Pictures of the Swedish culture minister cutting a cake designed like an African tribal woman has caused widespread anger and prompted one organisation to demand her resignation.
Lena Adelsohn Liljeroth was invited to cut the cake, which doubled as an art installation, at an event marking the 75th anniversary of the Swedish Artists Federation at Stockholm's modern art museum on Sunday.
The exhibit at the Moderna Museet was meant to highlight the issue of female genital mutilation, and Makode Aj Linde, its Afro-Swedish creator was part of it all with his head built into the cake.
When Adelsohn Liljeroth put the knife into the cake, he screamed "No, no!" from inside the installation.
A Swedish organisation promoting the rights of people of African origin on Tuesday called for the minister to resign for participating in a "tasteless, racist spectacle".
"According to Moderna Museet, the cake eating party was intended to highlight the problem of female circumcision, but how this is supposed to be done with a cake depicting a racist caricature of a black woman ... is unclear," said Kitimbwa Sabuni, head of the African Swedish National Association.
Adelsohn Liljeroth described the incident as a "bizarre situation".
"I was invited to speak at World Art Day about the freedom of art and the right to be provocative, and then they asked me to cut up the cake," the minister said.
"I had no chance to inspect the cake beforehand ... If some people have been offended, I apologise. Then it's up to the artist to explain what he meant with his work."
Linde said the message of his piece had been misunderstood.
He has for several years used art to criticise stereotypes of black people and said that female genital mutilation as a choice of theme for the cake "was quite natural, as you would have to cut it up."
"I think the people who have been upset misunderstood the intention or the agenda of me as an artist," he told Al Jazeera's The Stream.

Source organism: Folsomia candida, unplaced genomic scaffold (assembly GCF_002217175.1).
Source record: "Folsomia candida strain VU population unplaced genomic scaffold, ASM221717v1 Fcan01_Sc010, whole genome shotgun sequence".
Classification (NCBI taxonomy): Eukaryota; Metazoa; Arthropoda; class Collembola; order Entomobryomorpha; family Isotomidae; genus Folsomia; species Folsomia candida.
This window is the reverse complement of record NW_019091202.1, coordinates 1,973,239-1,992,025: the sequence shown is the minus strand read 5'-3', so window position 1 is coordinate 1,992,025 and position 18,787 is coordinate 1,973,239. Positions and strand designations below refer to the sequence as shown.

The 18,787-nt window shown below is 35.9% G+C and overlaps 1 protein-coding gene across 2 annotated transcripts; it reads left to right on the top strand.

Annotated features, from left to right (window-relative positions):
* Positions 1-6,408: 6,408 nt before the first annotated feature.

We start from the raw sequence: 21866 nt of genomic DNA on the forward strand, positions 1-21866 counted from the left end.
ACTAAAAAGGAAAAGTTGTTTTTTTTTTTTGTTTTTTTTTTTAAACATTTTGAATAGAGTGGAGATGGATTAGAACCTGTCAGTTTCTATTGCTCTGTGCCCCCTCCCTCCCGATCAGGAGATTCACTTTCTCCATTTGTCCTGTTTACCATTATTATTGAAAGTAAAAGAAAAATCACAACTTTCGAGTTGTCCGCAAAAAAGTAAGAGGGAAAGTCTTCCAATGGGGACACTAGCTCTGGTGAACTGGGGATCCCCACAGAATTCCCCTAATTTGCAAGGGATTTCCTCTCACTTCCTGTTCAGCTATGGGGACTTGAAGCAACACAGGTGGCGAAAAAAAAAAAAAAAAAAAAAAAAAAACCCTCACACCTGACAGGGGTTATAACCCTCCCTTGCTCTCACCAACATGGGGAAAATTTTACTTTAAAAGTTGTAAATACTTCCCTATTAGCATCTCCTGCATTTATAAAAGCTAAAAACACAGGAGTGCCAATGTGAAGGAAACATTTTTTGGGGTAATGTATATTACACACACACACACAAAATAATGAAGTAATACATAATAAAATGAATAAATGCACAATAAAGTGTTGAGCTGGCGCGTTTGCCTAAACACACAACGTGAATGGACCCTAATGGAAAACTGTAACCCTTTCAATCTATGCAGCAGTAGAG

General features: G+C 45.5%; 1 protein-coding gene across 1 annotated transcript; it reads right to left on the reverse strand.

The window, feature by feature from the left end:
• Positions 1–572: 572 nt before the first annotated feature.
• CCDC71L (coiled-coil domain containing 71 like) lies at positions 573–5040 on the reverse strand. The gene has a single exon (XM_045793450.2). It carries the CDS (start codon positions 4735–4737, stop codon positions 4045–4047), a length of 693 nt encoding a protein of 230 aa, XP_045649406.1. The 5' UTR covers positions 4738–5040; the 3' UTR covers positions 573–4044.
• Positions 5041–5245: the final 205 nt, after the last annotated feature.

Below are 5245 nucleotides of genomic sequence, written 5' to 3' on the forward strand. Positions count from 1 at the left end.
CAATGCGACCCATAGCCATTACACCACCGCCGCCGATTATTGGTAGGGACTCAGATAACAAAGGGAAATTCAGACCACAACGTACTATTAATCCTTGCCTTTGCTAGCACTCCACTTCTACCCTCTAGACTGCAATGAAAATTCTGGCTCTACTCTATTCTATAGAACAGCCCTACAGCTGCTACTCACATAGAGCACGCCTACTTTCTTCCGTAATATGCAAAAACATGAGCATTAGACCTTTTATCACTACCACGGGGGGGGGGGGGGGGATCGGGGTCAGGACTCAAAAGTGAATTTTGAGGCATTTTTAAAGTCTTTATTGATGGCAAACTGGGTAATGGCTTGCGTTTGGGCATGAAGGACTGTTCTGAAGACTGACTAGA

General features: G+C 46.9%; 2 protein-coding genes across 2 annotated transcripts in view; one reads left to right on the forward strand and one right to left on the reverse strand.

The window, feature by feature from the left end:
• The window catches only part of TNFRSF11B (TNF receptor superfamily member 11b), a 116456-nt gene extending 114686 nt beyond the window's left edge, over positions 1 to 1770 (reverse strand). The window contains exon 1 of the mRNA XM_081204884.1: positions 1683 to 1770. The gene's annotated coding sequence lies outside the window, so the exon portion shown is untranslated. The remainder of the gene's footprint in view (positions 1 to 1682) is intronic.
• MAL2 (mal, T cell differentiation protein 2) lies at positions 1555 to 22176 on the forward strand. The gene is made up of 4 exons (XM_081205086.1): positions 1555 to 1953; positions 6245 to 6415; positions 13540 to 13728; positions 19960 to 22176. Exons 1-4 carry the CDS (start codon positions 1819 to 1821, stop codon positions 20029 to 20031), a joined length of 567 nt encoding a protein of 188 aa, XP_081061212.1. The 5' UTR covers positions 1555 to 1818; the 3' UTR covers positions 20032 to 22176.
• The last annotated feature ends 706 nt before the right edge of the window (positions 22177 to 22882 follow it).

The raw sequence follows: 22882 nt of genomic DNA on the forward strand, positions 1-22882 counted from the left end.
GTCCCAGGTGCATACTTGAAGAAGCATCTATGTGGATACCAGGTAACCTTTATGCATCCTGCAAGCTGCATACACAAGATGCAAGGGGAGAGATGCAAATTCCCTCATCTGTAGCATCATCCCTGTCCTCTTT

Mariam Osman Sherifay of the Swedish Centre against Racism described the images of the minister as "deeply disturbing", and said the art installation was "problematic".
"In Sweden, it seems to be comme il faut to caricature Africans in ways we could never imagine portraying other ethnic groups which have been persectuted: for example Jews, Romani or Saami people. Still in the 21th century we haven't dealt with the stereotypical notions of Africans that seem to have been passed on by heredity in Swedish mentality."
Karin Olsson, culture editor of Swedish daily Expressen, wrote that the event appeared to be a "brilliant performance, in which the initially humourostic tone raised questions about power and colonial perspectives.
"Of course it would have been easier to do as PR consultants and nervous press spokesmen probably would have recommended: politely decline cutting the cake, to avoid tough questions afterwards. But such sterile politicians, who never take a risk, are not wanted," she wrote.
The arts critic Dan Jonsson of the Swedish daily Dagens Nyheter raised the possibility that Adelsohn Lijeroth had been "trapped", and said that whatever the minister had chosen to do, it would have been "wrong".
"Either she'd been accused of being judgemental about artistic freedom, or to express racism," he wrote. "If this is the case, it was a skillfully set trap."
Meanwhile, the museum was evacuated on Tuesday afternoon after a bomb threat over telephone from an English-speaking man accusing the institution of being "racist".
Police with sniffer dogs searched the building but nothing suspicious was found.
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|William T. Hathaway|